This component is known as ‘balancing’ – where the participant starts to feel more at one with nature. I remember looking up at the night sky through the windows. I felt incredibly alert and in tune with all of my senses but particularly my auditory senses. I listened to the sound of the fire crackling loudly in an otherwise almost silent room. I observed a bird crowing off in the distance. And I heard the measured rise & fall of my one of my companion’s breath as she slept.

I sat listening to the music and soon I felt compelled to get up and have a little boogie to the beat of the drums. I was ensconced in a big blue blanket and imagined I looked a little like a dancing monk. I remember feeling a bit self-conscious as I was dancing on my own in a living room where everyone else was not. When I was able to switch off the self-conscious talk, I had a lovely time. I closed my eyes and went into a little trance consumed by the sound of the drums.

I suddenly felt a wet spray on my face, and opened my eyes to see the Shaman circling me. Part of me felt I should keep my eyes closed and focus on what I was thinking and feeling. My more curious self wanted to see what he was doing. I alternated between the two.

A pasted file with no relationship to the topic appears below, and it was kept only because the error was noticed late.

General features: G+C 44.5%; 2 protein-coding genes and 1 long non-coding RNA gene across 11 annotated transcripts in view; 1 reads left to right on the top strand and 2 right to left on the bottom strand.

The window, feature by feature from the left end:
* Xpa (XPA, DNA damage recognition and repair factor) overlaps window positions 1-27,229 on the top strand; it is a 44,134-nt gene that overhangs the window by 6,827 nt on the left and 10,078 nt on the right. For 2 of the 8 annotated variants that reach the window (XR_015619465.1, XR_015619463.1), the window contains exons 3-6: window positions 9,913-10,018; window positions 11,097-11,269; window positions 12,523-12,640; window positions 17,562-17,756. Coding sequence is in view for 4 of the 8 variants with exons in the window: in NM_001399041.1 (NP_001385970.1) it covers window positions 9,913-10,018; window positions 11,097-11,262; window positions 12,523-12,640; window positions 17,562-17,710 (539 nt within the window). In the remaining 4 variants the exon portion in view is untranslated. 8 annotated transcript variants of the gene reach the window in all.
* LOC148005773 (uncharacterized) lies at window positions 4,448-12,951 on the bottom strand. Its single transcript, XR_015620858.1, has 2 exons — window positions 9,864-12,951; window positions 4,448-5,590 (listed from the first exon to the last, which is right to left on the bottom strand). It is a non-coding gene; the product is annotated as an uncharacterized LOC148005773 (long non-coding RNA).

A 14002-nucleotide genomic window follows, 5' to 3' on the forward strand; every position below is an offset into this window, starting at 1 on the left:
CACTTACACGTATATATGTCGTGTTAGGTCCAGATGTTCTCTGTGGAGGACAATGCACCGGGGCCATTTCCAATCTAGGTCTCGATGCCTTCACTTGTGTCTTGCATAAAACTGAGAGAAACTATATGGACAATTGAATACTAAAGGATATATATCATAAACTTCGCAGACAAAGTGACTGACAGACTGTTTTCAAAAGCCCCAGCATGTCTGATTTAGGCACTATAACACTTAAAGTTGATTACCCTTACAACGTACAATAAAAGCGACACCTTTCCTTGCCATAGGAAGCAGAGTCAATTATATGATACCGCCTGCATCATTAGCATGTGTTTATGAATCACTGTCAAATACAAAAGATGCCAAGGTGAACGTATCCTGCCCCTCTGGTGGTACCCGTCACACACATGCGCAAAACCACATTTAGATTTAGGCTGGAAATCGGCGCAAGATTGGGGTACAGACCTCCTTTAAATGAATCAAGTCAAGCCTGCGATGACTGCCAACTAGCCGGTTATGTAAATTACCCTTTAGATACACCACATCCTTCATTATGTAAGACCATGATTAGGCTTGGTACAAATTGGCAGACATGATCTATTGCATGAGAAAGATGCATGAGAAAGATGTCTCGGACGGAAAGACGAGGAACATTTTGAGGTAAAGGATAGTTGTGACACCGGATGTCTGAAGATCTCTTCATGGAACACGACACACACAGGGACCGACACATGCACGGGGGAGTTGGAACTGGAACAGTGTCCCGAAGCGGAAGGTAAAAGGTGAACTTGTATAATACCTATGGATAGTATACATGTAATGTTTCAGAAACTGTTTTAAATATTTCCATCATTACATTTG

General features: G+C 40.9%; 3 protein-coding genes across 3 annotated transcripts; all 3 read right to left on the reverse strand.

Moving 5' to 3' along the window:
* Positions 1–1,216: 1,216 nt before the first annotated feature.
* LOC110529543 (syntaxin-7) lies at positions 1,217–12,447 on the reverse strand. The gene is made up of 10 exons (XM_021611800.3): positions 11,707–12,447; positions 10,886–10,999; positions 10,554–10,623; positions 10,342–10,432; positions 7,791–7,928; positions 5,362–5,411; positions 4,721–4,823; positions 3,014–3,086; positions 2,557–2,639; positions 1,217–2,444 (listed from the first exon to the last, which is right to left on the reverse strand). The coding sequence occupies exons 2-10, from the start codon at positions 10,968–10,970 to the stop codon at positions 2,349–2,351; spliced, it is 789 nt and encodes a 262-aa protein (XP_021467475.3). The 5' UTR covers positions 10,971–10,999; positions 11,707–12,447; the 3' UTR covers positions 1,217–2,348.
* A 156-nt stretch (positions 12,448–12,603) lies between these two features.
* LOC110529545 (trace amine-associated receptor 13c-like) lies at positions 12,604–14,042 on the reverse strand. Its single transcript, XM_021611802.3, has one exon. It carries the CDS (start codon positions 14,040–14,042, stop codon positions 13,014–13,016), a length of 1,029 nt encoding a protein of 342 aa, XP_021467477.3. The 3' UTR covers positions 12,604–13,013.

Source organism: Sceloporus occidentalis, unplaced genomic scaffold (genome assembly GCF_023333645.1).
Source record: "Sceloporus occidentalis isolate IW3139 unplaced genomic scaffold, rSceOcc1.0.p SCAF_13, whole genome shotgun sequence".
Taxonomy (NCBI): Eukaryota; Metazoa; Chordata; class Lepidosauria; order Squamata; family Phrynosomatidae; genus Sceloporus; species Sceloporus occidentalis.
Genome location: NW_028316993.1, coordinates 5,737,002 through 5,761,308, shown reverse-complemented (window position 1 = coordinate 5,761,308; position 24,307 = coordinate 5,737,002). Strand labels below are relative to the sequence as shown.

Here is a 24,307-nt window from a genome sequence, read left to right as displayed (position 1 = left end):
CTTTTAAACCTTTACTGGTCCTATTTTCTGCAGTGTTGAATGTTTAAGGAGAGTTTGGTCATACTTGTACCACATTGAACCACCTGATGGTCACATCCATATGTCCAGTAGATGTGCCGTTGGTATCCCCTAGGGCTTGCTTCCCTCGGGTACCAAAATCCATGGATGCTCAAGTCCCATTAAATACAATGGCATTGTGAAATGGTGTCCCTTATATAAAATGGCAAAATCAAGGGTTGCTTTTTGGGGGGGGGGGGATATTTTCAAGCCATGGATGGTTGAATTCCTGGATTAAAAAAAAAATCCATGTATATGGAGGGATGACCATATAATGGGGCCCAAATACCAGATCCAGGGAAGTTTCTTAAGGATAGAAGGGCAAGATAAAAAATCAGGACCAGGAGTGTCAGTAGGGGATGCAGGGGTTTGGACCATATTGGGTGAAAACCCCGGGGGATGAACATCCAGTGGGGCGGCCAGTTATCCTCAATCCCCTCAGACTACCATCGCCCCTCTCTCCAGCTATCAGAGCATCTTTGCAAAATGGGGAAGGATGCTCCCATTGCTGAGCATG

He performed the cleansing on me for maybe ten minutes… hard to be precise. I kept slipping into a vague space which I can only compare to that time when you’re just starting to wake from a good night’s sleep, and you’re remembering your dreams as you become more aware of your physical surroundings.

When he was done, I felt little euphoric. I sat down on my yoga mat to absorb that feeling.

Then, I had two very clear visions in rapid succession. Not all drinkers experience visions the first time. I guess it’s a matter of when the time is right.

My first vision was an old man’s face in the clouds. He was an ancient man. He seemed (Australian) Aboriginal in appearance. He smiled at me kindly. I sighed deeply and felt comforted by what I saw. I feel like I have seen this man a couple of times before. Both in conscious and subconscious states. I closed & opened my eyes and shook my head to check if I was definitely awake. I was. In fact, I felt incredibly lucid.